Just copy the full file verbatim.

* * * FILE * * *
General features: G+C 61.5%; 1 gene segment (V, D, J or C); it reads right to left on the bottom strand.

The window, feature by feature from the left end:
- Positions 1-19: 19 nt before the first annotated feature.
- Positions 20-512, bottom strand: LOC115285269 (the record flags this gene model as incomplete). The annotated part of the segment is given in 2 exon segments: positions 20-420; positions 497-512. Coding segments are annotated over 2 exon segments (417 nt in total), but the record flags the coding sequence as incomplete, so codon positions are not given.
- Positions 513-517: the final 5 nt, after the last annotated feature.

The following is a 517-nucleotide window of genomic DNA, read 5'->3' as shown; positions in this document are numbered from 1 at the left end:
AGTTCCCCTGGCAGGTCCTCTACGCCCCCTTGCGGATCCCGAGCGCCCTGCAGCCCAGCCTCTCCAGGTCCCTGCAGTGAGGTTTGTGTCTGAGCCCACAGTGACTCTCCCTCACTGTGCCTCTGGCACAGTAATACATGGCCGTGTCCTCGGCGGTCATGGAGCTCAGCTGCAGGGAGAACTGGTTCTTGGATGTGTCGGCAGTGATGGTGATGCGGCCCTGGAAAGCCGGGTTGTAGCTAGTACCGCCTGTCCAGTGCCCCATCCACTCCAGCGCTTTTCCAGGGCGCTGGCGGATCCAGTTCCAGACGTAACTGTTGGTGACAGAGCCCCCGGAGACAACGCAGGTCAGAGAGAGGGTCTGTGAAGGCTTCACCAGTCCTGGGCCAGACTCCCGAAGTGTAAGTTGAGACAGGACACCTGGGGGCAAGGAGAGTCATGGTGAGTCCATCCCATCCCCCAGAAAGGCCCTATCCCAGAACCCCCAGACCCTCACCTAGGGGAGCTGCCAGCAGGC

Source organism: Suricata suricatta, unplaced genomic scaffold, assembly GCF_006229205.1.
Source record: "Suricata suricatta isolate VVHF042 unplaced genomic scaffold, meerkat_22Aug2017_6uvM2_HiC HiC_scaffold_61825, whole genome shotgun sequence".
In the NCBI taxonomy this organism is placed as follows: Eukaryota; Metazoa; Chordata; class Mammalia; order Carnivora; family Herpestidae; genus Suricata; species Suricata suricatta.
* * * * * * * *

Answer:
General features: G+C 61.5%; 1 gene segment (V, D, J or C); it reads right to left on the bottom strand.

The window, feature by feature from the left end:
- Positions 1-19: 19 nt before the first annotated feature.
- Positions 20-512, bottom strand: LOC115285269 (the record flags this gene model as incomplete). The annotated part of the segment is given in 2 exon segments: positions 20-420; positions 497-512. Coding segments are annotated over 2 exon segments (417 nt in total), but the record flags the coding sequence as incomplete, so codon positions are not given.
- Positions 513-517: the final 5 nt, after the last annotated feature.

The following is a 517-nucleotide window of genomic DNA, read 5'->3' as shown; positions in this document are numbered from 1 at the left end:
AGTTCCCCTGGCAGGTCCTCTACGCCCCCTTGCGGATCCCGAGCGCCCTGCAGCCCAGCCTCTCCAGGTCCCTGCAGTGAGGTTTGTGTCTGAGCCCACAGTGACTCTCCCTCACTGTGCCTCTGGCACAGTAATACATGGCCGTGTCCTCGGCGGTCATGGAGCTCAGCTGCAGGGAGAACTGGTTCTTGGATGTGTCGGCAGTGATGGTGATGCGGCCCTGGAAAGCCGGGTTGTAGCTAGTACCGCCTGTCCAGTGCCCCATCCACTCCAGCGCTTTTCCAGGGCGCTGGCGGATCCAGTTCCAGACGTAACTGTTGGTGACAGAGCCCCCGGAGACAACGCAGGTCAGAGAGAGGGTCTGTGAAGGCTTCACCAGTCCTGGGCCAGACTCCCGAAGTGTAAGTTGAGACAGGACACCTGGGGGCAAGGAGAGTCATGGTGAGTCCATCCCATCCCCCAGAAAGGCCCTATCCCAGAACCCCCAGACCCTCACCTAGGGGAGCTGCCAGCAGGC

Source organism: Suricata suricatta, unplaced genomic scaffold, assembly GCF_006229205.1.
Source record: "Suricata suricatta isolate VVHF042 unplaced genomic scaffold, meerkat_22Aug2017_6uvM2_HiC HiC_scaffold_61825, whole genome shotgun sequence".
In the NCBI taxonomy this organism is placed as follows: Eukaryota; Metazoa; Chordata; class Mammalia; order Carnivora; family Herpestidae; genus Suricata; species Suricata suricatta.